Wednesday, September 05, 2012


Remember how much everyone loved Gabby Douglas at the Olympics...loved her story...her smile...her personality.  What a proud moment for America.  We are all one and all that.


Seems Gabby went on Oprah and told a little more about her story then some folks wanted to hear.  Seems like every African American who ever lived her story included the story of racism.

Some white folks just don't want to hear that.  They just know she is making it all up.  They just have no use for these "pampered" sports stars who have the damn gall to complain about anything.  I mean, shouldn't these uppity black athletes just be thankful that the good old USA has given them the opportunity they have?  Shouldn't they just keep their mouth's shut and sing out behind the barn (or the wood shed, or wherever the singin' is supposed to be going on) and entertain white America.  These white Americans long for the days when blacks knew what was "good for them" and were all "happy."  These white  Americans long for a day that never was and sure as hell never will be.

One thing about America remains tried and true and that is white supremacy and white skin privilege...You may be a "star," you may have a good job, you may even have political power, hell, you may even be the President of the United States, but damn-it all, you are still supposed to remember that you ain't white and that you have your place and you are never to forget it.  Sure, some white Americans are much more likely to take a mosey to you if you happen to be a member of the middle or upper class, but not all of them, and virtually none of them have rid themselves of the evil of racism and white supremacy.  White people still think America is supposed to be WHITE and all those other folks, well, they aren't really quite American and are really quite ready for prime time.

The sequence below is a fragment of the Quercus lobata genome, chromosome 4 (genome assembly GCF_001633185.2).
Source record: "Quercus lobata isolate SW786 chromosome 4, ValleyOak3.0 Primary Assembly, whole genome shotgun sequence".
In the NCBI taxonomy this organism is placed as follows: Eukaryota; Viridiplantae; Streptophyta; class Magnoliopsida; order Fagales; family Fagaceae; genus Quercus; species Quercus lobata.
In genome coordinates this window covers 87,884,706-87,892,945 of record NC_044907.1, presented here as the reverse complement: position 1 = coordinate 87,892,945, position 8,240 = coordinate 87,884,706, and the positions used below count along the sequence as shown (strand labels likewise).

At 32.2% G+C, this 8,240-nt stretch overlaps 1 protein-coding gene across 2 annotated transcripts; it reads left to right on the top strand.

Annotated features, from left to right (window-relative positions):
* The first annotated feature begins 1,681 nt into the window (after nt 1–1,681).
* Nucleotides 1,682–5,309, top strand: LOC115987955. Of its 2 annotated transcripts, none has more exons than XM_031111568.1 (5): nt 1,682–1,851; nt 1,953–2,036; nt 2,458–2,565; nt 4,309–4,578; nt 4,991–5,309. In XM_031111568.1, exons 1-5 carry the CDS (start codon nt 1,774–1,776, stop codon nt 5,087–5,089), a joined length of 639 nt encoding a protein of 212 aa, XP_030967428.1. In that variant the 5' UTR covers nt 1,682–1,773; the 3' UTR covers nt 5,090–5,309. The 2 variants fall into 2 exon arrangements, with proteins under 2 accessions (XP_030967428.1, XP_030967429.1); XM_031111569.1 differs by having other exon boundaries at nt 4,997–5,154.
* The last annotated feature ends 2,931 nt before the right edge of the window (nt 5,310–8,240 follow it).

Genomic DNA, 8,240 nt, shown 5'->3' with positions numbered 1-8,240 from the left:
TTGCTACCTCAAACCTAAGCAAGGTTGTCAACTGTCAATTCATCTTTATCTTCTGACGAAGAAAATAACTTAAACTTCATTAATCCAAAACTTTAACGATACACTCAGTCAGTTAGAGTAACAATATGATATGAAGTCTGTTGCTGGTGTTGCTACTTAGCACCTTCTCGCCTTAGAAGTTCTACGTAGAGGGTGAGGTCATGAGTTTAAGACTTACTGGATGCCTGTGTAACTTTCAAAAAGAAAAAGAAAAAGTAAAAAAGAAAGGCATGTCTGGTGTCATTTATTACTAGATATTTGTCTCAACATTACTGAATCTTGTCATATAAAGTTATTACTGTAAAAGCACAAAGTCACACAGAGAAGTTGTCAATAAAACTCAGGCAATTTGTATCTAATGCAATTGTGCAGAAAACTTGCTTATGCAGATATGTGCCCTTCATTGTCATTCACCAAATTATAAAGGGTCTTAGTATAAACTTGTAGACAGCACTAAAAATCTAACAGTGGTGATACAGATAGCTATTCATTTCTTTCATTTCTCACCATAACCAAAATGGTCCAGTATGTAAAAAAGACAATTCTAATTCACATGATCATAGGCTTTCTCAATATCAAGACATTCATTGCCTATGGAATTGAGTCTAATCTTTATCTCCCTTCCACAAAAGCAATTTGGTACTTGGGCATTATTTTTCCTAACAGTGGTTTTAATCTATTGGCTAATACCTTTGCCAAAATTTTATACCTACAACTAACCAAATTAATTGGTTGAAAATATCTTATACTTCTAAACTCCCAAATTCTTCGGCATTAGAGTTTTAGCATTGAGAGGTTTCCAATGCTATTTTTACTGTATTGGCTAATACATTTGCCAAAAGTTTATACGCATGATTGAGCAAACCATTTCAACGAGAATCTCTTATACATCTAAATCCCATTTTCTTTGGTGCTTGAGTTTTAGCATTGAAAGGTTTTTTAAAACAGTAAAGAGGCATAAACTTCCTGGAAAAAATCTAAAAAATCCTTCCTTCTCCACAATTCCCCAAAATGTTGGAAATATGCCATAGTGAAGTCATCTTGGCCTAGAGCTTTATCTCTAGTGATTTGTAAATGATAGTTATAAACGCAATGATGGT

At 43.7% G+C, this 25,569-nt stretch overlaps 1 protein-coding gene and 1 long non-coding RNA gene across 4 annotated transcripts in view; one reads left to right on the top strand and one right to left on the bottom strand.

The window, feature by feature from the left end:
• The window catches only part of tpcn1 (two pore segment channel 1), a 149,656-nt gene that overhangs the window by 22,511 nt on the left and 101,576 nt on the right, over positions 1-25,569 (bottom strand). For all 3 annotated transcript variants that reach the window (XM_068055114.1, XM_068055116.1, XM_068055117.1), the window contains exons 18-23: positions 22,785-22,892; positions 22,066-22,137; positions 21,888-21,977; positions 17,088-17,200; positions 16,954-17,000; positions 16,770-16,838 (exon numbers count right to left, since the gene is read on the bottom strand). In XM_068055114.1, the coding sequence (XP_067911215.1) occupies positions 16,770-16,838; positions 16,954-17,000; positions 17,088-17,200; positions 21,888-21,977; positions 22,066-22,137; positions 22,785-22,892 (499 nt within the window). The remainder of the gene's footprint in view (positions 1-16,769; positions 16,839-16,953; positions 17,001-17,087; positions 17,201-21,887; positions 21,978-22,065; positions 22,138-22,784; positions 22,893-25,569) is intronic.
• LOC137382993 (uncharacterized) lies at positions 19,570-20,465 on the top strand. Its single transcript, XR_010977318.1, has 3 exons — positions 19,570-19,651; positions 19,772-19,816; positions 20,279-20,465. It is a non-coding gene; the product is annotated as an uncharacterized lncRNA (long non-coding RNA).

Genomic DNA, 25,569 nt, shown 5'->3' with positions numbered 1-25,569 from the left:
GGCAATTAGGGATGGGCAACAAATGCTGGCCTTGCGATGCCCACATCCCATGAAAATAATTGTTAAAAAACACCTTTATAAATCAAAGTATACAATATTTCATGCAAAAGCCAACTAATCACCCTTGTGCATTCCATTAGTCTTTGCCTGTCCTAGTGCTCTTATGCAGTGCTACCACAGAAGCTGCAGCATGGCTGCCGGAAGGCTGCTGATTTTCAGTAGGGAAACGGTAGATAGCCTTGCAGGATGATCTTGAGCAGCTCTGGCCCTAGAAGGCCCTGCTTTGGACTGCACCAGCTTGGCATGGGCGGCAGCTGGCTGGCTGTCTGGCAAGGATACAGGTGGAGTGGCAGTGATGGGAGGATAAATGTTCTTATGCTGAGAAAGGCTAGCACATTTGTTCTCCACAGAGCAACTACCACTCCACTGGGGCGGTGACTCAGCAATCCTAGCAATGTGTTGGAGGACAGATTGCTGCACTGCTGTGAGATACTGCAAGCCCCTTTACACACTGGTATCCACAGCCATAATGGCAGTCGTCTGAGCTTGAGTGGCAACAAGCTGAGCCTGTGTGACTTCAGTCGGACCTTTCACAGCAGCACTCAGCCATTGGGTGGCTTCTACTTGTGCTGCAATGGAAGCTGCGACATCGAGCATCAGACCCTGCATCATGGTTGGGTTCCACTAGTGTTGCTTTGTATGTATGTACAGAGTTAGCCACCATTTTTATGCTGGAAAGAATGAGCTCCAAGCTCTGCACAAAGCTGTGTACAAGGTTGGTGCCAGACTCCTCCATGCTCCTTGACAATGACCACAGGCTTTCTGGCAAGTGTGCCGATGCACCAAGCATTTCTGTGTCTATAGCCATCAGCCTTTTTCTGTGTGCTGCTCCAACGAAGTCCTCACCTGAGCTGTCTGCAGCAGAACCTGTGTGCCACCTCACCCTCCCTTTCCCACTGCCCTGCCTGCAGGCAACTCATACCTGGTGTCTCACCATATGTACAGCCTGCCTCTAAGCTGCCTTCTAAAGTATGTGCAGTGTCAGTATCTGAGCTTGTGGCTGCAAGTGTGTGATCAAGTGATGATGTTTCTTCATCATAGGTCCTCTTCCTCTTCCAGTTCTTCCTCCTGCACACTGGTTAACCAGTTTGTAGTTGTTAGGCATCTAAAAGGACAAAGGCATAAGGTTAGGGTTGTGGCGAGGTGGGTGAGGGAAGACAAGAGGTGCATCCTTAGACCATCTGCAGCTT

Screw that!

The following is from the Edge of Sports.

Gold Medalist Gabby Douglas Speaks Out, Is Smacked Down

After US gymnast Gabrielle (Gabby) Douglas made history after becoming the first person of African descent to win individual Olympic gold, I wrote that whether willingly or not she had joined the pantheon of political athletes. When it comes to “jocks for justice” there are two broad categories: “the explicit” and “the representative.” “The explicit” are people like Muhammad Ali, Billie Jean King and Steve Nash: athletes who explicitly used their cultural capital to make political stands. The “representative” are those who become political symbols because they were trailblazers in their respective sports. Tiger Woods, the Williams sisters and Greg Louganis don’t necessarily have a record of political stands, but by virtue of their talent and ability to break through barriers, they carry the aspirations of countless others. Well, Gabrielle Douglas, is, at age 16, making a transition to being more explicit. She’s also learning that this comes with a price.

In the blush of Olympic Gold, the Washington Post wrote the following: “Douglas genuinely doesn’t see color—it’s not her first thought.”